HONOLULU, Hawaii — I had a haircut that day.
It was about 10:30 a.m. and I was standing in the middle of the hallway.
I was in my pajamas when a stranger, who looked like I was about 5’6, walked up and began asking me questions.
He started talking about the school and my hair.
I felt so uncomfortable that I felt like I had to tell him, “No, I’m not going to tell anyone,” because that would have made me feel like an outcast.
But he kept going.
And when he finished talking, he left and I didn’t know what to do.
I just stayed there, because I had no choice.
This is what happens to you when you’re bullied in school, and I don’t think you want to see that.
There were a lot of students and teachers in the hallway, but I was the only one who got a haircut.
The other girls in the school didn’t, either.
I had a long haircut and I told them, “I have to get this done.”
I’m a hairdresser.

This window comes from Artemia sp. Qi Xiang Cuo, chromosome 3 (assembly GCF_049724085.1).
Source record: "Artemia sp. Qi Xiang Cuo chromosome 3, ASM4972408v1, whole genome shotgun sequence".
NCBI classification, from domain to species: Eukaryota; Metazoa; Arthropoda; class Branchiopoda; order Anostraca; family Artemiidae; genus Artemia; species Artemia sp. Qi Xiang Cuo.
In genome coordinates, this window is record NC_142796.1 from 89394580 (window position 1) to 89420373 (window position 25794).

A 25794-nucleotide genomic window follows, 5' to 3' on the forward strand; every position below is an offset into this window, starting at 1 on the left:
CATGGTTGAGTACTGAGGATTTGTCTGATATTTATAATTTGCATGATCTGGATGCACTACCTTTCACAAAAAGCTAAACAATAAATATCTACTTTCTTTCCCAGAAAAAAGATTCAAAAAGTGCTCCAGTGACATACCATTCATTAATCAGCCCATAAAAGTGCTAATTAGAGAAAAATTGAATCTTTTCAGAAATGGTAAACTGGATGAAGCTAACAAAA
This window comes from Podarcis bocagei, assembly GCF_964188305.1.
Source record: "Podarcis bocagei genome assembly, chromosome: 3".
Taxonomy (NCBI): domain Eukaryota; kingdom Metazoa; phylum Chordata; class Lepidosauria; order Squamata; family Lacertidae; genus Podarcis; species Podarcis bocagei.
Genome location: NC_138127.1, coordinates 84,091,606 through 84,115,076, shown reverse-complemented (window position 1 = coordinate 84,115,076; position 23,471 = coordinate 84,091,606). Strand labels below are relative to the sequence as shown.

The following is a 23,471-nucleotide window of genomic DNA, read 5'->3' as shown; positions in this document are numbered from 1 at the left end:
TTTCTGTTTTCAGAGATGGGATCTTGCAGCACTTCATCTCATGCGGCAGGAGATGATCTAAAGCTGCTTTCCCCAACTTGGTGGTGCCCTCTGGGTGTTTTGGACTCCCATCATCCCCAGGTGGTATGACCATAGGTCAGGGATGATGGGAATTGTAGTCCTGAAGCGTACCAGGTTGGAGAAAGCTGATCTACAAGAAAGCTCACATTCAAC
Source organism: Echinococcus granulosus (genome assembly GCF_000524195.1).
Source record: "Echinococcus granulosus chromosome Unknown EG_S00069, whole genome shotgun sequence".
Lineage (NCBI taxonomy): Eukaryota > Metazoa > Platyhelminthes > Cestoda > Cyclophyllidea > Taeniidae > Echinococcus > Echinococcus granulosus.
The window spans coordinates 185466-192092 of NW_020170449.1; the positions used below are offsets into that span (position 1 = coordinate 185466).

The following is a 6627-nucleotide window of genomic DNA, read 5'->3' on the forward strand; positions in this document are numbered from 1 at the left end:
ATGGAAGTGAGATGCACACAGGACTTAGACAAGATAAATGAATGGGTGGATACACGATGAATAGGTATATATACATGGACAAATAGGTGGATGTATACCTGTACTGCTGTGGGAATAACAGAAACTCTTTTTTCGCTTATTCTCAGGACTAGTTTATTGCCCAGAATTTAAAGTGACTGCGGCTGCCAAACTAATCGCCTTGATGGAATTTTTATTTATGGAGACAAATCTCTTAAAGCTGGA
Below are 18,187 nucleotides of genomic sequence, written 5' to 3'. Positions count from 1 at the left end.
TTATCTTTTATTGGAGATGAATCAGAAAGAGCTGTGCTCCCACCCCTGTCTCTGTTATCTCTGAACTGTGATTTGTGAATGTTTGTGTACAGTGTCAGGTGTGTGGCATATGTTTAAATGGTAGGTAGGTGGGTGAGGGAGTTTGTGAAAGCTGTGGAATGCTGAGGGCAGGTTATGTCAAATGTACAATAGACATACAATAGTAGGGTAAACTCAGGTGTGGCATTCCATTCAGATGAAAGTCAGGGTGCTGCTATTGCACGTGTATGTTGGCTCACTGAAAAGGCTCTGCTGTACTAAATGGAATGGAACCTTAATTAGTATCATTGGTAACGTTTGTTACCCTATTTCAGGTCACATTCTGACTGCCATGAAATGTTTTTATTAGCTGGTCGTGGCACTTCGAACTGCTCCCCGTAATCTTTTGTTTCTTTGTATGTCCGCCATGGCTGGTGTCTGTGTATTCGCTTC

I do hair for men, women and children.
I make sure that everyone gets a good haircut and get a good head.
As a hair dresser, it’s my job to protect them from all the other people who are trying to take advantage of them.
I’m so proud of the way that I dealt with it, because the girls in that hallway really appreciated me.
My parents are very proud of me because I got the attention that I did.
In general, people who get bullied are often the ones who are the most vulnerable, and that’s where my parents come in.
For me, being in the classroom has been a blessing.
I don�t have to worry about being judged by other students because I have a family to look after.
When I was a little kid, I would have trouble with the bullies, but when I was older, it just became a big deal.
People always want to know how I feel about it, so I just tell them that it doesn’t matter to me.
I think I’m doing a good job.
They are just trying to do me harm.
They just want to hurt my family and my friends.